[Posted on 23rd November, 2021, by Maj-Britt Posserud]
Thank you so much for sharing your own personal experience, Helen. What you write is very recognizable and I think it applies to us all. Although most of us don’t always suffer from sleeping problems, most of us will at some time in life experience them. It agrees with what research tells us; CBT techniques are helpful, and usually quite effective. The challenge is however getting access to the treatment and then being able to motivate oneself to stay on track… It is not an easy fix. It entailed quite a lot of treatment (eight sessions) and getting up at 6:30 am... EVERY DAY! Most people will probably think “ok that works, but it’s definitely not worth it!” And even if they think it could be worth it, it takes a lot of determination actually getting up at 6:30 am every weekend!
It reminds me of sessions with adolescents referred to me for insomnia. They want a pill, a quick fix. When we go through basic sleep hygiene, that should always be the pillars of insomnia treatment, we usually get stuck immediately. There is no way that they are going to turn off their phone, not use it at night and not go to bed with it. It is just unthinkable. They reply “ok, so if I do all these things, maybe I would sleep better, but no way I am going to do it”. They simply don´t want to give up long mornings in the weekend and their phone. Usually they defend their choice by saying that it wouldn’t work anyway. They have tried it, but they end up with rumination and increased stress, which is something you also talk about, Helen. I do agree very much with the point about rumination. That in many instances rumination may be secondary to lying awake, rather than the other way around. Many patients have reacted very spontaneously with relief when I suggested it may be this. As in that they feel that it is true, that when lying awake, often rumination happens, in spite of not being depressed. This creates a vicious circle that they struggle to get out of, and just improving their habits by dropping the phone etc may not be enough. At least a lot of motivational work and thorough assessment of the individual dynamics is important.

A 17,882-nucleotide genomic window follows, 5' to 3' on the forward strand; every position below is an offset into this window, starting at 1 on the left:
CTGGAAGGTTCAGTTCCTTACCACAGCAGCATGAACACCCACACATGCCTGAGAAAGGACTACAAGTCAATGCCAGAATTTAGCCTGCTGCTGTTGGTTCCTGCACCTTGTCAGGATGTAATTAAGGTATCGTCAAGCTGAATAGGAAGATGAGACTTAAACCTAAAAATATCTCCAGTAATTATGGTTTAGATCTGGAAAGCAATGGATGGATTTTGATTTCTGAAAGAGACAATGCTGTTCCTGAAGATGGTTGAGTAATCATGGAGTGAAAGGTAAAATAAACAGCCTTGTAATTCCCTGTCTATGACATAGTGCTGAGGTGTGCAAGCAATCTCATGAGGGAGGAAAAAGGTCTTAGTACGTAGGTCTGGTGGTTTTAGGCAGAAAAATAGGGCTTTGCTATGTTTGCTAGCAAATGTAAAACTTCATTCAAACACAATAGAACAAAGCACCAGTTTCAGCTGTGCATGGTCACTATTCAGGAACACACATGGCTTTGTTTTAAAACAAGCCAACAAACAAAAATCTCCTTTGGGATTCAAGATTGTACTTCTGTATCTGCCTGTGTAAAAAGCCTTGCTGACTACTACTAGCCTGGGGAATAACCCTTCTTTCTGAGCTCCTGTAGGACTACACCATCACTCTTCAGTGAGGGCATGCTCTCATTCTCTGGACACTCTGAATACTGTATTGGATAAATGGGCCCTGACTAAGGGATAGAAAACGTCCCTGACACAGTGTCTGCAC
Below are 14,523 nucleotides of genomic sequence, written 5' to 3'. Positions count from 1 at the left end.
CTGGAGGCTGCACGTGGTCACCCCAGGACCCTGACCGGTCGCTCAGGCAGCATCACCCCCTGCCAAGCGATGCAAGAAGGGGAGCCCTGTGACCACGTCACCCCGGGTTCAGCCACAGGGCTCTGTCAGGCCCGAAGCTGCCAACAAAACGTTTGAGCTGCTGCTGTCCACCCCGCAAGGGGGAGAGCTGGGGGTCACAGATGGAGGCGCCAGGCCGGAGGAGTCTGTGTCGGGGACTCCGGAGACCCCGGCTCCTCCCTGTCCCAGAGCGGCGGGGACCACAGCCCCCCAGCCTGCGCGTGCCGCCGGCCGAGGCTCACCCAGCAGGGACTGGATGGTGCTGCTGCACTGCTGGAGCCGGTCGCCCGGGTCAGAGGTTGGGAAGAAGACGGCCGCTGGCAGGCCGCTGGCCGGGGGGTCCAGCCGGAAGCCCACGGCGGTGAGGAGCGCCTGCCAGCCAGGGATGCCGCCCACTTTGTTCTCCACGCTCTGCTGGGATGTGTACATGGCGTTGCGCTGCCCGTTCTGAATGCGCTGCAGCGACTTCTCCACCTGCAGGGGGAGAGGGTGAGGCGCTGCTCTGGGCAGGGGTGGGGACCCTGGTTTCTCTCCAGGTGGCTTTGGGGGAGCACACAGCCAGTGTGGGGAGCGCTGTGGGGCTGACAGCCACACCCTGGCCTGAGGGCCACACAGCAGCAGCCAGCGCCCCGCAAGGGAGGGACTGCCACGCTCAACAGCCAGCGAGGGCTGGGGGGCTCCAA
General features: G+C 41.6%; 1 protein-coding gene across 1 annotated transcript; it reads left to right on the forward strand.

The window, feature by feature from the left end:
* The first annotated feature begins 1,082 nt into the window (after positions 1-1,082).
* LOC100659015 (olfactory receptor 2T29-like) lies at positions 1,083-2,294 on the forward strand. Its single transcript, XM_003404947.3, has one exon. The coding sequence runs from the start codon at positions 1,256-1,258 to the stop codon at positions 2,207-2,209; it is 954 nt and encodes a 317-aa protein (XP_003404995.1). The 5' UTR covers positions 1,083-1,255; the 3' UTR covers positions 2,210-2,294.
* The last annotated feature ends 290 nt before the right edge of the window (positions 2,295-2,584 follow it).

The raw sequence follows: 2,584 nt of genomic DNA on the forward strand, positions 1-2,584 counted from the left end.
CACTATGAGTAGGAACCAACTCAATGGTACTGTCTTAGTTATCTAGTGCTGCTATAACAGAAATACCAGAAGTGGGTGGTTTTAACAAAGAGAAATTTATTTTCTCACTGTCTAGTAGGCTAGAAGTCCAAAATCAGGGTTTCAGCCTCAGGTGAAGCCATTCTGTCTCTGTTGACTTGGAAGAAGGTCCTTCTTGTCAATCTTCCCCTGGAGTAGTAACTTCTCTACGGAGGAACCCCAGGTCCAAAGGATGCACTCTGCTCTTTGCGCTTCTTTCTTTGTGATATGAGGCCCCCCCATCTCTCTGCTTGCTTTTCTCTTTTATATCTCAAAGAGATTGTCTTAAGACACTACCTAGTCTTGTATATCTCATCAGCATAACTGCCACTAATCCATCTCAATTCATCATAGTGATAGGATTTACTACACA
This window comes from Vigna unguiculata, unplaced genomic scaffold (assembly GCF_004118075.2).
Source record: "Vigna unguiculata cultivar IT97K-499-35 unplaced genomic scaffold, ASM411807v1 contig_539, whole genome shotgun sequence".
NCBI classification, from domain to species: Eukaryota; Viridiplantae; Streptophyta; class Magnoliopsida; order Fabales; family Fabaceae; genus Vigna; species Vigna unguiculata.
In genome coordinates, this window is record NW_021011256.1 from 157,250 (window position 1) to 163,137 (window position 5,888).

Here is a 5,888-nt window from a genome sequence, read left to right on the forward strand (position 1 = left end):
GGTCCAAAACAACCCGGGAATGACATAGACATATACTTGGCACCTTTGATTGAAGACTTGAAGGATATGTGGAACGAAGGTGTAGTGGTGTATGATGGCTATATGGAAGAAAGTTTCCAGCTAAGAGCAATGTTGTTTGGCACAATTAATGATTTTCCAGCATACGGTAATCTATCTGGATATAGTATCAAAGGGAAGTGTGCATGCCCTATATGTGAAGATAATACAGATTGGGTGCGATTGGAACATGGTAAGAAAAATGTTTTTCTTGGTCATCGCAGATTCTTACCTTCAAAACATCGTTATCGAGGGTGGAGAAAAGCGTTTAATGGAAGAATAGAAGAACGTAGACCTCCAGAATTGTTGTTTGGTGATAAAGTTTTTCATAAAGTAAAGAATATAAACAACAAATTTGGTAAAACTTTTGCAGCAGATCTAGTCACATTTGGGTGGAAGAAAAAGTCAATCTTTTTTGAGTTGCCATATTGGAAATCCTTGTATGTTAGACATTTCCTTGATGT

There are few universal tips. Personally, for example, I don’t quite agree with the standard advice that you quote to only use the bed for sex and sleep. I often read or listen to audiobooks and it makes me relax and fall sleep very effectively. I also experience that many of my pediatric patients with neurodevelopmental conditions have an inherent restlessness so they need a low key stimulus to keep them still enough to be able to go to sleep, like soft music, a lava lamp, an audiobook.
If I were to give one universal advice it would be to try to get some daylight before lunch. Even better if combined with exercise! Most research indicate that daily exposure to daylight in the first part of the day, combined with exercise is a great way to increase the chances of restful sleep at night. Speaking for myself, I started doing daily exercise and there were three consequences of this that surprised me somewhat: 1. If I for some reason was not able to exercise that day, I could not sleep (what surprised me was how strong this effect was). This led to my second discovery, which was that exercising late (which is often not advised) did not hinder sleep. In fact, it promoted sleep much better than refraining from exercise because it was “too late” (which was the most common reason for my dropping exercise). The third discovery was that I slept overall less time, but still felt rested. My smartwatch indicated that my sleep efficiency increased, so that I overall needed less sleep.
My personal conclusion after trying out exercise as a remedy for sleep is that lack of time is a poor excuse for not exercising. Exercise may not be a universal cure for sleep, but for most people lack of exercise will increase the boring hours laying listlessly awake in bed... So get out and move, if you want to sleep tight.
[This is a blog. The purpose of the blog is to provide information and raise awareness concerning important issues. All views and opinions expressed are those of the writer and not necessarily shared by the GNC.]